Next week, I’m speaking at the 2018 Christian Feminism Today Gathering about pleasure and virtue. Here are my thoughts/notes for the workshop.
You can also check out my notes for my CatalystCon Midwest presentation about a progressive approach to Christian sexual ethics.
What is Virtue?
Definitions of virtue:
- Behavior showing high moral standards (Oxford)
- Conformity to a standard of right (Merriam-Webster)
- A particular moral excellence (Merriam-Webster)
- A quality considered morally good or desirable in a person (Oxford)
A virtue is a moral character trait or, in other words, a deeply embedded disposition to act in line with that concept.
Virtue ethics asks 1) Who are we? 2) Who ought we to become? 3) How are we to get there? (1).
“These three questions cannot be answered until we first acknowledge and understand who we are as sexual beings.” (2).
The three “theological virtues” — as defined by Thomas Aquinas and based on 1 Corinthians 13 — are faith, hope, and love.
And the fruit of the spirit — as defined in Galatians 5 — are commonly seen as virtues: love, joy, peace, patience, kindness, generosity, faithfulness, gentleness, self-control.
Where Things Go Wrong
Old Lens: Spirit vs Flesh
The rest of Galatians 5 warns readers against “the desires of the flesh” including a list actions or emotions, such as anger, jealousy, and fornication. The desires of the flesh vs the fruit of the spirit sets up a toxic dichotomy between the body and the spirit.
We have a divine rebuttal against this dichotomy: The Incarnation.
“God’s revelation in Jesus should have precluded Christians from accepting Platonic or Gnostic notions that reviled the human body/flesh. Jesus Christ, the incarnate one, suggests the inherent contradiction between Christianity and any form of spiritualistic dualism that tends to place the soul and body in an innately antagonistic relationship. The message of God’s embodiment in Jesus is unambiguous: the human body is not a cauldron of evil but, rather, an instrumentality for divine presence.” Kelly Brown Douglas, Sexuality and the Black Church
A Better Way
New Lenses: Just vs Unjust; Loving vs Unloving
The list of “flesh-based” traits and actions aren’t always sinful. For instance, there is a time for anger. And maybe, just maybe, there’s a godly time for fornication. 😉
What if we view any action, reaction, or identity component through the lenses of whether it is serving justice and love? Is anger the just reaction? Is this sex loving?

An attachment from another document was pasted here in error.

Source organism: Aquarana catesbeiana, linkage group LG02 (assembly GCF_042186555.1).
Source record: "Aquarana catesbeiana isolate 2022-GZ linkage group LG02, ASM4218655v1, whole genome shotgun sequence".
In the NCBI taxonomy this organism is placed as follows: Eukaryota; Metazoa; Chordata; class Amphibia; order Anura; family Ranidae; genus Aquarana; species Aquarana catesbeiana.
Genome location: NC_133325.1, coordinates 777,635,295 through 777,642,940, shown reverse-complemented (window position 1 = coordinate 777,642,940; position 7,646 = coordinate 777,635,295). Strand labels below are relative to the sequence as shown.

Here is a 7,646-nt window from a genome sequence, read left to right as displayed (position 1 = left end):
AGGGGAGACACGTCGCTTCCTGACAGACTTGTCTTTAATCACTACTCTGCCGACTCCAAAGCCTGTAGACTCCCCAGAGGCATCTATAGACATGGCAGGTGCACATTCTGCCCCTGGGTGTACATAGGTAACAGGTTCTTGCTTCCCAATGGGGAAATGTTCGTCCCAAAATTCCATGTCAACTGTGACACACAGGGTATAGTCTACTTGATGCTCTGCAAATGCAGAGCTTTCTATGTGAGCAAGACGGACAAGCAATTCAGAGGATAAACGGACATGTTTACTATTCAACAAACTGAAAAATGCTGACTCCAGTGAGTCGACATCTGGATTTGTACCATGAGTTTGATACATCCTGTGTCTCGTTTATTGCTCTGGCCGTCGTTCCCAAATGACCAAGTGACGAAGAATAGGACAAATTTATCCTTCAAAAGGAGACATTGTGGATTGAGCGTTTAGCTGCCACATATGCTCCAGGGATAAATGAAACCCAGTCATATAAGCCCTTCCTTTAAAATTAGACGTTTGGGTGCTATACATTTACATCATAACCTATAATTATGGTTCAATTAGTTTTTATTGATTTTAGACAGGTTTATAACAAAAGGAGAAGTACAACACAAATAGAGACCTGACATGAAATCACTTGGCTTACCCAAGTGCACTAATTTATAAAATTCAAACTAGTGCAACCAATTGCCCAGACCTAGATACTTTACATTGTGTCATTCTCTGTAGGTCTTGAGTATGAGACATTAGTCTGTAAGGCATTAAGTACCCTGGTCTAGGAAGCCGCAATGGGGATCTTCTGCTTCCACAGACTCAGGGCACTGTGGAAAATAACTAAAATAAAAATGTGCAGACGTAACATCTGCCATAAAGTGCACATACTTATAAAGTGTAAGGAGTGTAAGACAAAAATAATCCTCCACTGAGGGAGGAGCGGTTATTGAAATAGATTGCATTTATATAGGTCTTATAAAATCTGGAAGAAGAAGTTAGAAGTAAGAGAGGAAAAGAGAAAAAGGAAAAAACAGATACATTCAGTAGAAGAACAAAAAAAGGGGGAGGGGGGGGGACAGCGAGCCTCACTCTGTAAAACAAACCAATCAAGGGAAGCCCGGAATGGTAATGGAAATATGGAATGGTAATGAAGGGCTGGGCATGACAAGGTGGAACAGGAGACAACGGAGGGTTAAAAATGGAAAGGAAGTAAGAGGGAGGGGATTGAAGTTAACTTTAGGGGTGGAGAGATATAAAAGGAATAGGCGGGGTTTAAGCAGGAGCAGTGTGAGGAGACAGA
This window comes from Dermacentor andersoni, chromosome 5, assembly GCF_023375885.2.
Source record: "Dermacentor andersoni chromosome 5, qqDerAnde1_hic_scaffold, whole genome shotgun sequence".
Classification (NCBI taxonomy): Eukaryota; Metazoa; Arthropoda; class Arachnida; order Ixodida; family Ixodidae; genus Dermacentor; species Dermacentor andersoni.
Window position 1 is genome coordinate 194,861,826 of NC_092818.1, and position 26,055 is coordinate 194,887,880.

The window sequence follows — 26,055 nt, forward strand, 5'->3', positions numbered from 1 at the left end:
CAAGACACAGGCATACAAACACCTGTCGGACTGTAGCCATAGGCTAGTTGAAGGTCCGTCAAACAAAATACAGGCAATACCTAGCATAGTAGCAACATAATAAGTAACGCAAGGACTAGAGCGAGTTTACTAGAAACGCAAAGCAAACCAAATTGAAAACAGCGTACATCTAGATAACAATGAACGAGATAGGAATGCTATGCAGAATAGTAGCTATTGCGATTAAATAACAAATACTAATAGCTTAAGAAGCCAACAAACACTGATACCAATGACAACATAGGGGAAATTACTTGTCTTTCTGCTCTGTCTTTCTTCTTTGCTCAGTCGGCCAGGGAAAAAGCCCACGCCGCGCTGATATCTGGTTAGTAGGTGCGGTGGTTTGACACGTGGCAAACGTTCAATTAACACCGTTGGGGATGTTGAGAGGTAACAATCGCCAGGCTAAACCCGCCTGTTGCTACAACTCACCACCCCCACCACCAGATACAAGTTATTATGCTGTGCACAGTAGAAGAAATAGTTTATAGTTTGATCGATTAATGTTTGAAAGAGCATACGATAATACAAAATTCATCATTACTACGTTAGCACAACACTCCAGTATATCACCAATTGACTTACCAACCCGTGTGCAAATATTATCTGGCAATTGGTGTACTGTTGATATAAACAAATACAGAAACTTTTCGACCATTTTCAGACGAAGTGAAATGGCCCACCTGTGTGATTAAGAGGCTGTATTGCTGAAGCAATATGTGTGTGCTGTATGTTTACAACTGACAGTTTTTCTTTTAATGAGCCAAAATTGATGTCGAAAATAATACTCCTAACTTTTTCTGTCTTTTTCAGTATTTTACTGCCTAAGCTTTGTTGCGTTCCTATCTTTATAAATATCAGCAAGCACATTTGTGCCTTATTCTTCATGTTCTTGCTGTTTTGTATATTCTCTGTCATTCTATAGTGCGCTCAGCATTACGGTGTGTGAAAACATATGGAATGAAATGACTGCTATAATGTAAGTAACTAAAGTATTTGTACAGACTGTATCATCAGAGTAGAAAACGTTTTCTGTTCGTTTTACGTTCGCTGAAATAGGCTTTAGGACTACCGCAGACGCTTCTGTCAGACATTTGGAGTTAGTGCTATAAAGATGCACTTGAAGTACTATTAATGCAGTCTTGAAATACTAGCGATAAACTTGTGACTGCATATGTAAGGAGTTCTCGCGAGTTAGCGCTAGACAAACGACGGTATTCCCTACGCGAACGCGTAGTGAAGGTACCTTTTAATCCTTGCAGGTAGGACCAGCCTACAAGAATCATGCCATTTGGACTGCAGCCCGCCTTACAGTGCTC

This requires us to adjust our Biblical reading via cultural considerations
First off: you can’t look at a list of values without interpreting how they were used in context then vs now. For instance, what did impurity mean then? How was Jesus and Jesus’s followers trying to change this meaning?
Secondly: Paul might’ve been wrong. Just sayin.
Where Does Pleasure Fit Into This?
Let’s compare pleasure and joy:
“XXX brings me great joy.”
“XXX brings me great pleasure.”
What does it mean to be a joyful person? Do they only seek joy for themselves or to bring joy to others?
What if pleasure is a tool through which one can be virtuous?
When someone truly enjoys or accepts pleasure, it can be a humbling experience.
Truly accepting pleasure can lead to gratitude, even wisdom. How? Embracing pleasure is a part of loving others and ourselves, as well as acknowledging the beauty and good of the world.
How can we learn to take pleasure in things that have traditionally brought us shame?
In other words, how do we heal from a toxic view of pleasure and desire?
How might you learn to embrace a fetish or other taboos? Sex outside of marriage? Your own body?
Maybe it starts with seeing how these things can be good.
Can the activity or the identity surrounding that pleasurable thing be considered loving and just? Never mind what the church says. What does your heart say, your partners … what does God say?
Featured image is The Joy of Life by Henri Matisse.
- J.F.Keenan. “Virtue Ethics and Sexual Ethics” in: Louvain Studies 30/3 (2005), 180-197.
- Todd Salzman & Michael Lawler. “Sexual Anthropology and Virtue Ethics” INTAMS review 17, 174-186.